Sunday, April 18, 2021

The Berwick St. Tunic with Australian Aboriginal fabric, a Make Nine finish

My new Berwick St. Tunic by The Sewing Workshop.
Fabric from M&S Textiles Australia.
This is the Berwick St. Tunic in an Australian aboriginal fabric print—my fourth Make Nine finish for 2021.

This Make Nine finish checks the "New to Me" prompt as this is the first time making the Berwick St. Tunic pattern [by The Sewing Workshop]. I also learned a new construction detail: a concealed button placket.

The fabric is an Australian Aboriginal print called Gathering by the Creek (burgundy colorway) by Janet Long Nakamarra [for M&S Textiles Australia]. I loved this colorway the minute I saw it and knew it was destined to be a garment for me.

The warm Spring weather has turned around this week and the Berwick's long sleeves are a comfortable and welcome buffer against the cool temperature. 

Details about the Berwick St. Tunic
This long-sleeved tunic has a mandarin collar, concealed front button placket, pleated front peplum, side vents, and sleeve plackets with narrow,  buttoned cuffs. I have enjoyed working with The Sewing Workshop patterns—the style, the fit, the instructions are all good—and there are always interesting details or construction techniques included in the making of the garments. This one was no different.

The Berwick St. Tunic pattern. The fabric print is one of the Dreamtime designs by an Australian Aboriginal designer. Fabric from M&S Textiles Australia.

The new garment construction detail for me was the concealed front button placket. The pattern instructions were right on point and I sailed through. Hint: if you're not proficient with making button holes, this placket has it covered (literally!).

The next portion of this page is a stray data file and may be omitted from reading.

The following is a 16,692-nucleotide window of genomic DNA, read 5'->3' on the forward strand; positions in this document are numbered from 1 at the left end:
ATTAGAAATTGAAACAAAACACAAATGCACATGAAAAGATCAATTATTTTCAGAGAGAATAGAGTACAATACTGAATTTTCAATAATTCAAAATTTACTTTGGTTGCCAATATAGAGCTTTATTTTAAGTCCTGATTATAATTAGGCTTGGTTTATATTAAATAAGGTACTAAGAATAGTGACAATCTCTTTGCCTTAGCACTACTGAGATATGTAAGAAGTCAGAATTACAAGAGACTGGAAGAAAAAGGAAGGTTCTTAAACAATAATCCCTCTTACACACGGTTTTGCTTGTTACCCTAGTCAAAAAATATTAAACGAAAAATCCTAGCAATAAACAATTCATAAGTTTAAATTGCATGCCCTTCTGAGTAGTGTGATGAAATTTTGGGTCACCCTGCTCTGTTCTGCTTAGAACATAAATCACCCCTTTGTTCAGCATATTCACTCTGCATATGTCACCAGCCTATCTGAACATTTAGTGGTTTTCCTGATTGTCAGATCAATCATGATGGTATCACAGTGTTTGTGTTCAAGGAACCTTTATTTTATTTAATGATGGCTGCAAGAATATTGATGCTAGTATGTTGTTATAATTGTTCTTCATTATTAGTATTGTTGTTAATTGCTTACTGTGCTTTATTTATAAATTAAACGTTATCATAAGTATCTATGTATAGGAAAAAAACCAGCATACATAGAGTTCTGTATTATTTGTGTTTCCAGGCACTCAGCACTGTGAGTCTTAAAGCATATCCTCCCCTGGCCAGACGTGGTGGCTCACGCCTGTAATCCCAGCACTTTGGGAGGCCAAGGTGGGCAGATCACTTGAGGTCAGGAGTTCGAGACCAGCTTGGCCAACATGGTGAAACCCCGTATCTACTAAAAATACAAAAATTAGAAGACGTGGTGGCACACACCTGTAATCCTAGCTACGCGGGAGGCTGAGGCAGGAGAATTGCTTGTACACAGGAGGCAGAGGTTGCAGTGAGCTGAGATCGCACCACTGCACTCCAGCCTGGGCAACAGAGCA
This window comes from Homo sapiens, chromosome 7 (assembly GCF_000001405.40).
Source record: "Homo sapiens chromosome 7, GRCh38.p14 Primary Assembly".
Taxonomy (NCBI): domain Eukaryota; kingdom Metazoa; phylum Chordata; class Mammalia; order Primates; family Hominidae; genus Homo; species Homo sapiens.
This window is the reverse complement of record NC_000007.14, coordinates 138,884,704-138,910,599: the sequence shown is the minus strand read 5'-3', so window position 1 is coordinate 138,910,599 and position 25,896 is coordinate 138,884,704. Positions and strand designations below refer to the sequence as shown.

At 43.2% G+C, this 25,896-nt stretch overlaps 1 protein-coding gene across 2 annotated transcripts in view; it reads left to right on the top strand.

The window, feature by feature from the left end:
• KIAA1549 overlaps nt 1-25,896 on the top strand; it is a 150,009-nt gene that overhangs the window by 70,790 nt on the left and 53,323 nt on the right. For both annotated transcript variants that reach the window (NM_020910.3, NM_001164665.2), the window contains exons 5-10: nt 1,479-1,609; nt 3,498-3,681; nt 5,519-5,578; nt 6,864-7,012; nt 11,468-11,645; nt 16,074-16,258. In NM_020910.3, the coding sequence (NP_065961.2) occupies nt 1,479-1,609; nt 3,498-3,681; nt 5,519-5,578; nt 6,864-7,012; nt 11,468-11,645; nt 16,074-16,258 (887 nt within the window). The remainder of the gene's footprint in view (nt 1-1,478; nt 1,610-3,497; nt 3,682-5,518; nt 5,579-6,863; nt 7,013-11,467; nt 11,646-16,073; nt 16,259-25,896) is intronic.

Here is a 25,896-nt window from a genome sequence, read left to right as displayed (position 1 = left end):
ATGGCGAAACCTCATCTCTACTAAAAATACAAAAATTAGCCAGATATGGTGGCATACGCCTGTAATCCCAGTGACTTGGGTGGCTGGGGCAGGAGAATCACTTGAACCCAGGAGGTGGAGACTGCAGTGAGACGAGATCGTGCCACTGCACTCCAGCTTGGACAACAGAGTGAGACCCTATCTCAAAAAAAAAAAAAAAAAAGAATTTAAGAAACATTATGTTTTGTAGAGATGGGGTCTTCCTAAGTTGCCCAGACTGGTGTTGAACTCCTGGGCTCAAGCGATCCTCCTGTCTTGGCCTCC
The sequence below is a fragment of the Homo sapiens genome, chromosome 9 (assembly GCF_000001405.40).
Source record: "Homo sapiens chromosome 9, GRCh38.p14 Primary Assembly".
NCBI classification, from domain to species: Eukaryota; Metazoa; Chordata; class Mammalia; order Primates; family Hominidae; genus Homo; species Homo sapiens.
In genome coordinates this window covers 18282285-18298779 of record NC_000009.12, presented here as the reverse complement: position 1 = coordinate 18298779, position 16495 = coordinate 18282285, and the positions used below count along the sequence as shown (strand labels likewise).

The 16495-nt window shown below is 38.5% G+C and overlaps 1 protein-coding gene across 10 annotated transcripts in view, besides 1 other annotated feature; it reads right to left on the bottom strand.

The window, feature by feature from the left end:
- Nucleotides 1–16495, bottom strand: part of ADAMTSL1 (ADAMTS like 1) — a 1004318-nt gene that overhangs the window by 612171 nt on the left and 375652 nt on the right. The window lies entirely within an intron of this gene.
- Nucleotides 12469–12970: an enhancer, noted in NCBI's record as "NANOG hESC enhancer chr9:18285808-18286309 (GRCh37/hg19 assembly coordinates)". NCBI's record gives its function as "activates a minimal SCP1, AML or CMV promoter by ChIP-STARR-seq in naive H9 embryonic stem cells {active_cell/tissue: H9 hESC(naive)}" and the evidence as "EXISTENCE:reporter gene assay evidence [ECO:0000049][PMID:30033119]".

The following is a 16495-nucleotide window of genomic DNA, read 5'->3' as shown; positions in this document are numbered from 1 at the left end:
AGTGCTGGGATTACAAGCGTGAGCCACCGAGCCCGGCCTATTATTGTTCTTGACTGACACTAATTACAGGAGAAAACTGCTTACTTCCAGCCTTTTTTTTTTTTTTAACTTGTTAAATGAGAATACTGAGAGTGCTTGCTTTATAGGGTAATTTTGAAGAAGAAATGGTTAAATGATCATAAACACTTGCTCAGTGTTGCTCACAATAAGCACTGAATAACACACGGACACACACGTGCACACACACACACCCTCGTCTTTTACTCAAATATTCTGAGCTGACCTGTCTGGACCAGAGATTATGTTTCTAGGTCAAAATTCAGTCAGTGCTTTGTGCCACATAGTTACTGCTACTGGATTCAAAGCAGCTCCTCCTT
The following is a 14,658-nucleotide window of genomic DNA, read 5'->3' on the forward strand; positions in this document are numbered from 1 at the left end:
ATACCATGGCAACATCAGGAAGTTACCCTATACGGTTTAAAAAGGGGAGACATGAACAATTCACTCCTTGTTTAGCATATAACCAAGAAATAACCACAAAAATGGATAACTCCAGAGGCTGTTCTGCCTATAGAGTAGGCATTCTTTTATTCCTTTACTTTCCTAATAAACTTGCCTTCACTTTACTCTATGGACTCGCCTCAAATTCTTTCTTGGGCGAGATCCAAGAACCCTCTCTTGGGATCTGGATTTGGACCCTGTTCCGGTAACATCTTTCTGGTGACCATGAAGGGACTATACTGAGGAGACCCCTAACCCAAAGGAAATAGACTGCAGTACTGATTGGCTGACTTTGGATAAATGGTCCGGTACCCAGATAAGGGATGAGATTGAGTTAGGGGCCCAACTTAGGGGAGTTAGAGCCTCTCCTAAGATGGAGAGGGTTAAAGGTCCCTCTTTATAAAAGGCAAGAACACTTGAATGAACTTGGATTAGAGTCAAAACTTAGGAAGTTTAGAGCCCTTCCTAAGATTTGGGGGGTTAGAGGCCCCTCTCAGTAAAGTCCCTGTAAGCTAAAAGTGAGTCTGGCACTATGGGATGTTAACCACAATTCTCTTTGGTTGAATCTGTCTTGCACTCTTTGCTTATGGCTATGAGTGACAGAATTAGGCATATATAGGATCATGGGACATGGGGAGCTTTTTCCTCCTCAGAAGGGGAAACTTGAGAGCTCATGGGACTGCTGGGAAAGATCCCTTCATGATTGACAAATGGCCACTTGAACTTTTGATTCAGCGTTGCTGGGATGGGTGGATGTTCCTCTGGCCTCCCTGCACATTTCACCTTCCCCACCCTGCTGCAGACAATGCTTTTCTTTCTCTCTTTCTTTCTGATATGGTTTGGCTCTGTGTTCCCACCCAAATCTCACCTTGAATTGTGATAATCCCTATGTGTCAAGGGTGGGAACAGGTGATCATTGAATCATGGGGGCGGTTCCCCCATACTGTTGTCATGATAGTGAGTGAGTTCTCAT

In my case, I didn't have enough of the red colored buttons for the front and cuffs, so I used the off-color buttons under the placket and the red buttons at the top and cuffs—where the buttons would show. I opted not to put a button or button hole in the collar as I knew I would wear this garment open at the neck.

Different colored buttons used in the concealed front placket.

I also sewed the sleeves closed with a non-functioning button. The sleeve openings are sufficiently wide to get my hands through. 

Placket sleeves with a narrow cuff.

The irregular stripe of Gathering by the Creek print runs uninterrupted down the single-piece bodice back. No pattern matching was needed! (Gotta love a great stripe!)

The Berwick, back view.

The side vent allows for ample ease. And I have slightly lengthened the sleeves to suit my style... and long arms.

The Berwick's side vent.

Because of the front peplum, you do have to put the tunic on over your head.

The Berwick St. Tunic, front view.

For the next Berwick
Now that I have one make of the Berwick under my belt, the next time I use the pattern I'd incorporate modifications: 
  • give it a full front opening and omit the peplum,
  • shorten to make it shirt length,
  • eliminate the cuff plackets and just use the narrow cuffs,
  • remember the total number of buttons needed.

Me in my new Australian aboriginal Berwick

All in all, it was a successful project and another Make Nine 2021 finish! 

Make Nine 2021 worksheet: April update

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